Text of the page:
The pleasures of coming home to Georgia
The amazin’ blonde and I just landed back in Texas from Atlanta on Monday evening. Sometimes I just have to go home – there’s something built in that tells me so, and it’s hard to describe – and that time came the first of August; so, we took our little Southern excursion and enjoyed our taste of the South one more time: Some Brunswick stew, Krystal Hamburgers, a good ol’-fashioned pound cake (thanks to Coca-Cola Mike’s wife Glory) and a bunch of good ol’-fashioned people. The pine trees are tall and majestic, and the clay is red as ever, and the food is exquisite; but it’s the people that tell me I’m back home most of all.
Ah, there are some good people there: Benny Williamson, my buddy Tony Pippen and his new wife Shirley (who always come to church to hear us speak when we’re in town), young Kaitlyn Anderson and the rest of the Crawford family — and on and on. We are thankful for all of them and many more; and nobody treats us as royalty any more than those folks.
But when we visit our old church, which now resides on the Roanoke Road, many are missing, of course, including one giant of a man. This legendary Southern man brushed my path almost every day for the first seventeen years of my life. To come to think about it, he still brushes my path every day, even now, although he’s been gone now for many years. That’s how big of a lamplighter he was.
Our gentleman was a pioneer, old-timey, backwoods, tell-it-like-it-is, Bible-quoting church of Christ preacher. You know him as Preacher Miller, because you’ve read about him now for the better part of twenty years. Obviously, he was not your run-of-the-mill, ordinary preacher, not by a long shot. When you’d look at him standing up in that pulpit, he looked seven feet tall, especially if you hadn’t hit double digits in years yet. And even if you were quite a bit more than that, you still had to admit he preached that tall, if nothing else.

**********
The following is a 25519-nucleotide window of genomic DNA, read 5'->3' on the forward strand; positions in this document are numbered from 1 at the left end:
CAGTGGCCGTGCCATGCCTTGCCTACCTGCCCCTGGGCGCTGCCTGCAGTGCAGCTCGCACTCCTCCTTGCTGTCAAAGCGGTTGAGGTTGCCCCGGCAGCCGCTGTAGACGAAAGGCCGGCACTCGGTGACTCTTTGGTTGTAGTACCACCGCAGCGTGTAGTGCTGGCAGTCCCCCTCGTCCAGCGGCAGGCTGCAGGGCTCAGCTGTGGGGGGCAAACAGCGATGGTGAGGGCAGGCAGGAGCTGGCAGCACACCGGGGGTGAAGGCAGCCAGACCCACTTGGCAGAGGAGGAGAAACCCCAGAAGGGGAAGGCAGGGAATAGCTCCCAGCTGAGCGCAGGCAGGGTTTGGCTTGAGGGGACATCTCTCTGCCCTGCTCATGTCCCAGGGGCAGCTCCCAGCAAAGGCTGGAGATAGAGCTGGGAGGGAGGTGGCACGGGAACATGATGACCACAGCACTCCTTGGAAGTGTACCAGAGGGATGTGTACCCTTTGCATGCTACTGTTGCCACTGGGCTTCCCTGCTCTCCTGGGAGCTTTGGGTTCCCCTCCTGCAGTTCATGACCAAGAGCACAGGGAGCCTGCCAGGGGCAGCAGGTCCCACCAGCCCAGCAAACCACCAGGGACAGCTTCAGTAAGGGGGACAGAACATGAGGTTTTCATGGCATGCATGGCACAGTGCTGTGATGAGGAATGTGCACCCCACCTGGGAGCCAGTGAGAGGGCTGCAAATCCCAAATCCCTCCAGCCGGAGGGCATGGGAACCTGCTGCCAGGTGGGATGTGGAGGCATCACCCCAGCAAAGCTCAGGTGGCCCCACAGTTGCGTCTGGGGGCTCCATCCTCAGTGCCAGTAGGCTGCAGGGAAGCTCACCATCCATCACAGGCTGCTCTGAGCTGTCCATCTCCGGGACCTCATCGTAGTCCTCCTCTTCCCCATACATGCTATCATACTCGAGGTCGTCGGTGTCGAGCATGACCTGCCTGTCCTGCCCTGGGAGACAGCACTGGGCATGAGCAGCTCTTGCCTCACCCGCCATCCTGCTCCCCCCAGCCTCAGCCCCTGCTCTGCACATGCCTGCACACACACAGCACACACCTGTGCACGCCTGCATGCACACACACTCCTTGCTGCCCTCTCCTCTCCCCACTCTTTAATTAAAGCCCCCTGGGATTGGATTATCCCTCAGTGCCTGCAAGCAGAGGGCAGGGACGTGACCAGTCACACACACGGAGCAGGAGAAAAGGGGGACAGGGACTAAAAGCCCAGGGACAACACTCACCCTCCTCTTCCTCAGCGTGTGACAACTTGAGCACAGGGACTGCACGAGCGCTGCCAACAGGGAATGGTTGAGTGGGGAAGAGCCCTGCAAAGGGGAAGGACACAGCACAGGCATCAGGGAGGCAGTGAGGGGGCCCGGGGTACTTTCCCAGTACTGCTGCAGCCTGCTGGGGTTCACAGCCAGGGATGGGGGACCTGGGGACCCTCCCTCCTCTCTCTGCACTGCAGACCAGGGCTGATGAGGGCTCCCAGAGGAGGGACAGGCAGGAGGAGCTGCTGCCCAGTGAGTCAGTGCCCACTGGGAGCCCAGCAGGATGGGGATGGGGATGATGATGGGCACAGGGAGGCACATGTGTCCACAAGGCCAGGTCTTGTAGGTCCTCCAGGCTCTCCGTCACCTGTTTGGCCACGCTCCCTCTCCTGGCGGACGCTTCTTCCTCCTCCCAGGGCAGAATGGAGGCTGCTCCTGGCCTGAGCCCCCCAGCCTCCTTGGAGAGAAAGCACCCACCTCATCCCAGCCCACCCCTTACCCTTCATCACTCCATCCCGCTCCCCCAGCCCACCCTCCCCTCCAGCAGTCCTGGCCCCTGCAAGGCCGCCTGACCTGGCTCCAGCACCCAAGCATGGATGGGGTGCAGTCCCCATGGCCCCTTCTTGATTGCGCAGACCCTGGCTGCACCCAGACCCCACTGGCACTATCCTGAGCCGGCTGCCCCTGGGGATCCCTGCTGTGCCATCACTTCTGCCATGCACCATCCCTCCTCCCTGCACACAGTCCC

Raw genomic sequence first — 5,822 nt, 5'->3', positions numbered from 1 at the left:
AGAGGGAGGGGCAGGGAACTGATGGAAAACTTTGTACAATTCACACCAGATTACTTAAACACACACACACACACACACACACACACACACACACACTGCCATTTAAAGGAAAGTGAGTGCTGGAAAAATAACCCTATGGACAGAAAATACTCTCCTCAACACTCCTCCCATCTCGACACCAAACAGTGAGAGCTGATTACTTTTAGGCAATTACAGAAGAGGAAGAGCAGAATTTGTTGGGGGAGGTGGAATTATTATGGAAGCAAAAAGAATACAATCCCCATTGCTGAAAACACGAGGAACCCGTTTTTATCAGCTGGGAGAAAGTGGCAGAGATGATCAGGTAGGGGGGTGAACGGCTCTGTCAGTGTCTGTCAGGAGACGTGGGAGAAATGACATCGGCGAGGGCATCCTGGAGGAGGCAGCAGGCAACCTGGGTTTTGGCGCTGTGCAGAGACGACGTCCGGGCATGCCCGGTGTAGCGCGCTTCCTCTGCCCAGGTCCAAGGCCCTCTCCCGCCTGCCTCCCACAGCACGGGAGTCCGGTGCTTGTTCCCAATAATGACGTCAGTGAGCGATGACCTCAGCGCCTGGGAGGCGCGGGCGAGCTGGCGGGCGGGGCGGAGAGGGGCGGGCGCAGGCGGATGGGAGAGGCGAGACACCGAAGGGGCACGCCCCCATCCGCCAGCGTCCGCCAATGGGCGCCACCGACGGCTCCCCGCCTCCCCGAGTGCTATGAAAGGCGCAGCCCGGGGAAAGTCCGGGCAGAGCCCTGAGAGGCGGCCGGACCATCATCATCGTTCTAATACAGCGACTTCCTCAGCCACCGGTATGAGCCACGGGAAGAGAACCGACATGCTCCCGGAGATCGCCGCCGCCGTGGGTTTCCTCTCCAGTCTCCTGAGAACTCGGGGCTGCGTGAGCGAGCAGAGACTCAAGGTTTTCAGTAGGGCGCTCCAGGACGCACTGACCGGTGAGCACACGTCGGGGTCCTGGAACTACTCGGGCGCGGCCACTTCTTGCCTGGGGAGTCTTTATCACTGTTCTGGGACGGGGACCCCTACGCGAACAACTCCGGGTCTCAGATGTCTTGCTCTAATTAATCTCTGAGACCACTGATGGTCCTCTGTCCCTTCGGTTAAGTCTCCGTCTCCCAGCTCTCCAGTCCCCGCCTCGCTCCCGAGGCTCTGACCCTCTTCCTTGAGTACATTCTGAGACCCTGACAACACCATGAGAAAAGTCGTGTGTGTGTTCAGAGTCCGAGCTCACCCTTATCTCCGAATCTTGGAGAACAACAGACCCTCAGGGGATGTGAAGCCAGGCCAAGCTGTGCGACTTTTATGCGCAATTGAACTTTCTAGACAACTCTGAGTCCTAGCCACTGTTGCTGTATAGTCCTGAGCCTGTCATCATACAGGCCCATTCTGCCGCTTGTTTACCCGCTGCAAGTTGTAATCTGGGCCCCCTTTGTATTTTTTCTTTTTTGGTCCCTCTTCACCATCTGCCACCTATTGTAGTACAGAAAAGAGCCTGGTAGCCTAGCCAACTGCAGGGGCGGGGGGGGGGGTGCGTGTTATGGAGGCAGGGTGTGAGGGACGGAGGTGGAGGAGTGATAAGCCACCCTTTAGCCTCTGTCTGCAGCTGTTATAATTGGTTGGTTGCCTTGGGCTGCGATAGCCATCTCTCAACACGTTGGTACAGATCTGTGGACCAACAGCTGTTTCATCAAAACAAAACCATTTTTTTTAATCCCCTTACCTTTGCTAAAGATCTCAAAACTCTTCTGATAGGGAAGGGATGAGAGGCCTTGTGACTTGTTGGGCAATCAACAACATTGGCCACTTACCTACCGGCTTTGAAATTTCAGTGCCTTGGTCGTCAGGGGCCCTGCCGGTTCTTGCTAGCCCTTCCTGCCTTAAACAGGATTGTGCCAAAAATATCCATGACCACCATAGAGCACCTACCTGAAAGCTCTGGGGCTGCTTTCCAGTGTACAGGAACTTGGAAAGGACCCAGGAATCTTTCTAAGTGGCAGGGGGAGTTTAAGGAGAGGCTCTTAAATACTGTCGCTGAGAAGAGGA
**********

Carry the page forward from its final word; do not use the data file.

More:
He didn’t know much about today’s modern psychology and philosophy. He just preached an old-fashioned gospel that would do one of two things: It’d save you or it’d convict you,. Thee wasn’t any middle ground.
After he raised the roof and shook the rafters for an hour, you wouldn’t be walking out of there riding the fence. He’d have you on the right hand or on the left hand – preferably on the right, but you’d have the right to choose the other if you wanted.
During his preaching days that covered over half a century – all of it stationed right here in our Georgia hometown, although he spent an amazing amount of time traveling the country preaching — more than a thousand folks, I guess, would come in on the left hand; and before the singing and praying and preaching was over, they’d go out on the right hand. He preached during a “golden era” of the gospel, back when people would flock out to hear the gospel preached; and they knew their Bibles, too, inside and out.
Generally speaking, I think people were more concerned with hearing truth than having their ears tickled; so, at the offering of the invitation, the stirring in the crowd would be more than just a few people getting up to go to the bathroom. Some would come up to baptized, there that very night. You didn’t dare put something that important off until you had a group together.
The preacher would take them out to an old creek or a running river or a cow tank and baptize them while the crowd coming to rejoice would sing “O Happy Day” with enough vigor that it wouldn’t have surprised me if the animals in the woods would gather around to see what was going on.
More than once he had to break the ice on the river before immersing a convert, but, because I think he had ice water in his veins when it came time to preach or baptize, I don’t think he knew the water was cold.
Sometimes at the end of a sermon during a gospel meeting, he’d notify the congregation in his loud, raspy voice that always caught their attention:
“Awright, brother, sisters, and friends, tomorrow night I plan on wettin’ my pants!”
And, sure enough, Preacher Miller would usually have them wringing wet by the next night, and two or three other people’s too — down at the river!
(This week’s column was first written on October 4, 1997, the first month we ever wrote for the LaGrange Daily News. Going home sure does bring back the best memories of all.)